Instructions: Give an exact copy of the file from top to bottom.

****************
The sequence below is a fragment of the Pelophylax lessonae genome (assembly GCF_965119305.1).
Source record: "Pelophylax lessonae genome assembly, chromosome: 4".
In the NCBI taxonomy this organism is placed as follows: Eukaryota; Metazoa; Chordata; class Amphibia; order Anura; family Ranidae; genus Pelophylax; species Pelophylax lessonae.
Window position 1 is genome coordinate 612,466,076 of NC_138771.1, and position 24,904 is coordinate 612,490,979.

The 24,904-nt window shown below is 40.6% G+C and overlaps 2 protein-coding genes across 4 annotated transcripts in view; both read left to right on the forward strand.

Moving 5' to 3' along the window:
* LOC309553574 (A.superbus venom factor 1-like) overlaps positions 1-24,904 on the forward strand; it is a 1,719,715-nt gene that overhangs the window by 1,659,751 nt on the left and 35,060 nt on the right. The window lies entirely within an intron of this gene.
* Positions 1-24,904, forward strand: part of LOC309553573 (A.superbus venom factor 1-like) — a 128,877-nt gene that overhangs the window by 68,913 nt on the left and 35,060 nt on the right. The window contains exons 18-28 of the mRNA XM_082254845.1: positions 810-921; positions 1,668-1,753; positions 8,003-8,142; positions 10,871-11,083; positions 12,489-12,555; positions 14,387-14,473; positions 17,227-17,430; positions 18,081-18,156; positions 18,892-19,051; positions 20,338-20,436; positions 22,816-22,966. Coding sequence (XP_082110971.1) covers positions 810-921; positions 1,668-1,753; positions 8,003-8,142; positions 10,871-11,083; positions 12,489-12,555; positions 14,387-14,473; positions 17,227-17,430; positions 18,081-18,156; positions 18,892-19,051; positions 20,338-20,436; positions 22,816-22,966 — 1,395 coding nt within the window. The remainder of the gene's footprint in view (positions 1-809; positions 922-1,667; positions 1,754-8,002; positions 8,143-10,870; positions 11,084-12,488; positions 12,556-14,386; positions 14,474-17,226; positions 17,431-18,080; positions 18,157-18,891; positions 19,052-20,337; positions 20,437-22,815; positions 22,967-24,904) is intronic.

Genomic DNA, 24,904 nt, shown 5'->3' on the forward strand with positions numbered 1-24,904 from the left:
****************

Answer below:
The sequence below is a fragment of the Pelophylax lessonae genome (assembly GCF_965119305.1).
Source record: "Pelophylax lessonae genome assembly, chromosome: 4".
In the NCBI taxonomy this organism is placed as follows: Eukaryota; Metazoa; Chordata; class Amphibia; order Anura; family Ranidae; genus Pelophylax; species Pelophylax lessonae.
Window position 1 is genome coordinate 612,466,076 of NC_138771.1, and position 24,904 is coordinate 612,490,979.

The 24,904-nt window shown below is 40.6% G+C and overlaps 2 protein-coding genes across 4 annotated transcripts in view; both read left to right on the forward strand.

Moving 5' to 3' along the window:
* LOC309553574 (A.superbus venom factor 1-like) overlaps positions 1-24,904 on the forward strand; it is a 1,719,715-nt gene that overhangs the window by 1,659,751 nt on the left and 35,060 nt on the right. The window lies entirely within an intron of this gene.
* Positions 1-24,904, forward strand: part of LOC309553573 (A.superbus venom factor 1-like) — a 128,877-nt gene that overhangs the window by 68,913 nt on the left and 35,060 nt on the right. The window contains exons 18-28 of the mRNA XM_082254845.1: positions 810-921; positions 1,668-1,753; positions 8,003-8,142; positions 10,871-11,083; positions 12,489-12,555; positions 14,387-14,473; positions 17,227-17,430; positions 18,081-18,156; positions 18,892-19,051; positions 20,338-20,436; positions 22,816-22,966. Coding sequence (XP_082110971.1) covers positions 810-921; positions 1,668-1,753; positions 8,003-8,142; positions 10,871-11,083; positions 12,489-12,555; positions 14,387-14,473; positions 17,227-17,430; positions 18,081-18,156; positions 18,892-19,051; positions 20,338-20,436; positions 22,816-22,966 — 1,395 coding nt within the window. The remainder of the gene's footprint in view (positions 1-809; positions 922-1,667; positions 1,754-8,002; positions 8,143-10,870; positions 11,084-12,488; positions 12,556-14,386; positions 14,474-17,226; positions 17,431-18,080; positions 18,157-18,891; positions 19,052-20,337; positions 20,437-22,815; positions 22,967-24,904) is intronic.

Genomic DNA, 24,904 nt, shown 5'->3' on the forward strand with positions numbered 1-24,904 from the left: